Friday, September 14, 2012

Partnership with Teachers

Ben had the wrong teacher. No two ways about it. He was 4 turning 5 in preschool and the time we didn't know he had a gluten intolerance and after snack his teacher told me he would be so sad over something insignificant in the playground that he would sit and sulk for a half an hour. When I asked her questions about it, tensions flared. It occurred to me that she was making him wrong, like he "should be able to get over it at this age." and "not get so upset." I don't remember if those were her words but that's what I heard. Something was "wrong" with my son according to her. HELL no.
Why wasn't she sitting down with him and asking him about it and working it out? She said it was a rough year, there were a lot of "criers" in the class.
I was angry with her. I reacted in survival mode, all in a frenzy, and tossed and turned in bed. I spoke to the director and she agreed that it was best to switch Ben out of her class, because the teacher "just has that style of letting children work it out by themselves" which didn't work for Ben or me. So after Christmas, when he had turned five, we told him because he was older, he was going to a new class. It was right next to the other one and I avoided eye contact with the teacher. Only a mother who has had a preschooler can appreciate how much drama this is. It is like the end of the world to a mother when her child is not doing well in school. Her soul is heavy and sad. Mine was.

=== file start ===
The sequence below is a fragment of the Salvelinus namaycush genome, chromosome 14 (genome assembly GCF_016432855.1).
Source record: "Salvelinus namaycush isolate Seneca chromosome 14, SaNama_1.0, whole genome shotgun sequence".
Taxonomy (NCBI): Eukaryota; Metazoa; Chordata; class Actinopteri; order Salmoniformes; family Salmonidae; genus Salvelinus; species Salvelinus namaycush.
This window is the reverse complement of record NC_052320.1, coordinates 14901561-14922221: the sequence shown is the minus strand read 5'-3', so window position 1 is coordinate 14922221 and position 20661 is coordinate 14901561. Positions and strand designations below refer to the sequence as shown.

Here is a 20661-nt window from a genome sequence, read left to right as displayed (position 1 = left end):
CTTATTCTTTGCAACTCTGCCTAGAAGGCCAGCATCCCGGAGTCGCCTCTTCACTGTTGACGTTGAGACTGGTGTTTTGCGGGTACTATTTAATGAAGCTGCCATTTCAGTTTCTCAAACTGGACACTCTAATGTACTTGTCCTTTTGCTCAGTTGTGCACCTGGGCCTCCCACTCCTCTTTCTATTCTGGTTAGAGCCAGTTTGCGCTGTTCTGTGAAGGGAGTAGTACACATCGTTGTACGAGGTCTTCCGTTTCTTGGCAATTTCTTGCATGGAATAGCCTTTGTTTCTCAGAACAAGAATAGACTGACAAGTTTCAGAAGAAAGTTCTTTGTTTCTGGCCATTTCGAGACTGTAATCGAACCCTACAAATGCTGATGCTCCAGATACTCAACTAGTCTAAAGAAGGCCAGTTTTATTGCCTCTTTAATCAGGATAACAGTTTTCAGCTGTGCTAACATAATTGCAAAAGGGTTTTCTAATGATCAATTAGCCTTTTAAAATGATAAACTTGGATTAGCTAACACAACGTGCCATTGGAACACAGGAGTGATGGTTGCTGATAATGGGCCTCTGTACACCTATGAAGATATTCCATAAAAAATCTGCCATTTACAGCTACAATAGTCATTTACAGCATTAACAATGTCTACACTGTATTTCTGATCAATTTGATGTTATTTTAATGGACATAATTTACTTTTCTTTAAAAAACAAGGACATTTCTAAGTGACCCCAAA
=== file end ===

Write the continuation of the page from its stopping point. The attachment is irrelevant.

Then, two years later, Bodee got the same teacher. She was the only one who did five day Pre K. The only class I wanted my son in at the only preschool I wanted him in. He had already been there a year and a half and loved it. I was so confronted. OH NO. I thought. This year is going to suck. Should I pull him from the school?
With grave concern, my friend said I should. My insides felt knotted and wrong.

Then I got that I was reacting to a circumstance rather than creating.
So she was Bodee's teacher now. That's what was so.
I could create Powerful Partnership with her no matter what. Circumstances do not dictate my life. Teacher's personalities don't define my child's experience. We can be powerful in the face of anything.
So I went to the class early on the first day. I got a moment alone with her, loked her directly in the eye and said,"We have had our differences in the past. But you are Bodee's teacher now and I want you to know that I have it that you are the perfect teacher for Bodee."
What premise did I have for that? Nothing. I only had it that way because I made it up. Because I wanted it to be that way, so I said so.
She looked at me hesitently at first, questioning, body slanted away from me. I said "I mean it. you and Bodee are going to get along great. He needs exactly who you are."
Her eyes became clear and grateful. She took a deep breath and turned towards me.
"Really? Thank you. I really want to have a great year."
"We will." I declared. "And if you need anything, we will be here to volunteer early everyday."
"Oh, Wow."
"I want to thank you for your partnership in educating Bodee it means alot to me that he has a fun year and learns alot."